One of the more contentious issues of the current presidency is the building of a wall along the U.S. / Mexico border. The volume of rhetoric concerning it has died down somewhat because of the talk of impeachment. But I still see it frequently on Facebook. Some who enthusiastically favor it. And some who vehemently oppose it. Personally, I have mixed feeling about it. But I find it sad that we allow this to divide us so badly. Although I think it is actually a symptom of a much deeper divide.
Why Build a Wall
I wonder how many people know that there is already a wall along much of this border. I know I was unaware of it until a few years ago. Driving to the border at Campo to begin hiking north on the PCT, I was quite surprised to find a solid corrugated steel barrier wall snaking along the border. I don’t know who was responsible for this wall, or when it went up. But it seems to have done so with little fanfare.
So what’s the purpose of this wall? Both the existing and the proposed walls? It is billed as a security measure; preventing illegal entry into the U.S. from Mexico and points further south. Now I am all for protecting our nation from criminal activity and illegal activity. And clearly some of that comes across, or under, the border. But I would guess that the criminal traffic is a minor part of the flow across the border.
Searching for a Better Life
It seems that most people are crossing into the U.S. because they perceive, rightly or wrongly, that there are more and better opportunities for life in the U.S. than in their own homeland. They are desperately searching for a better life for themselves and for their families. And it is hard to blame them for wanting that.
And that, at least to me, makes much of the uproar over illegal migration rather discouraging. All too many people seem to care more about what it might cost them if these people are allowed to enter the country; to live, to work, and hopefully to prosper. I am thankful that has not always been the case. Or most of us might still be stuck in unfavorable circumstances in Europe, Africa or Asia. At one point, as a nation, we welcomed those fleeing from the same conditions as the ones now being turned away.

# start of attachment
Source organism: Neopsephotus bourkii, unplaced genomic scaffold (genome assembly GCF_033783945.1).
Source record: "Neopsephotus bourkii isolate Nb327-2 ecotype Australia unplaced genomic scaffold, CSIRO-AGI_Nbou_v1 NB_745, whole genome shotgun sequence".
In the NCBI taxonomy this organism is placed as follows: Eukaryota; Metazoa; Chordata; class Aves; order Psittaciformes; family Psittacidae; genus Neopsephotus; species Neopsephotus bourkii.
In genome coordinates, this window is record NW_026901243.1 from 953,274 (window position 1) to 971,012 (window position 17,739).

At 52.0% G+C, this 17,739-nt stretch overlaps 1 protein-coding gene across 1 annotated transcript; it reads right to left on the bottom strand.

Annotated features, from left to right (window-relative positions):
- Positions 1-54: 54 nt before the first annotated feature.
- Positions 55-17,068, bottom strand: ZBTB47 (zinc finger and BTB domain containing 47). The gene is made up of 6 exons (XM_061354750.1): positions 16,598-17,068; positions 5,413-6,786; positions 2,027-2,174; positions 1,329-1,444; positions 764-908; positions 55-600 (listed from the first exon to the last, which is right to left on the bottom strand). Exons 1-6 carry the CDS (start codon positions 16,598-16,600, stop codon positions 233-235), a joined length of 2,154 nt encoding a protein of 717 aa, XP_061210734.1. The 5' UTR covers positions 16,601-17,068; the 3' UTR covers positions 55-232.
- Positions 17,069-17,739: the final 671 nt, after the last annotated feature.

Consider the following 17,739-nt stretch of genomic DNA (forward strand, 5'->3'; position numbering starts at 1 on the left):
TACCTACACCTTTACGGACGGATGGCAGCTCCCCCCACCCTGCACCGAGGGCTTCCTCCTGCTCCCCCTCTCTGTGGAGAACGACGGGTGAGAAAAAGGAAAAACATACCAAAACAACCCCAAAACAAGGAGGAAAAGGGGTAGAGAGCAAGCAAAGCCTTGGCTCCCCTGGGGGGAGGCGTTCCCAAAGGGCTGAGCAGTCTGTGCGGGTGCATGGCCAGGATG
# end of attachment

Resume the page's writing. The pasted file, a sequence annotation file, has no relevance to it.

Give me your tired, your poor, Your huddled masses yearning to breathe free, The wretched refuse of your teeming shore. Send these, the homeless, tempest-tossed to me, I lift my lamp beside the golden door!Saying on the Statue of Liberty
Is There a Solution?
I don’t know what the solution to this problem is. But I have a hard time seeing the construction of a bigger and better wall being the answer. Why not welcome in the “huddled masses yearning to breathe freedom”? Allow them to participate in this ‘great experiment of democracy’ that we now enjoy. Simplify the pathway to citizenship and allow their passion and drive to revitalize us as a nation.
We fear that our taxes will go up. We fear that English will not be the only spoken language. And we fear that the ethnic makeup of the nation will shift and leave us as a minority. There are so many reasons we might give for keeping them out. But are those really valid fears? Would we not be better off as a people if we were willing to sacrifice a little, in order to make a significant difference in the lives of a multitude of people?
To be clear, I am not advocating granting the rights of U.S. citizenship to everyone who makes it into the country. I do believe that there is a need for some kind of vetting process. But I believe that hiding behind walls out of fear of those on the other side is the wrong approach.
Instead of building bigger walls, lets fix our immigration policy, and then allow those south of our borders to participate in the ‘American dream’ if they so choose.
The views expressed here are solely mine and do not necessarily reflect those of any other person, group, or organization. While I believe they reflect the teachings of the Bible, I am a fallible human and subject to misunderstanding. Please feel free to leave any comments or questions about this post in the comments section below. I am always interested in your feedback.
If you have found value in this post, please consider subscribing to A Clay Jar so that you don’t miss any other posts.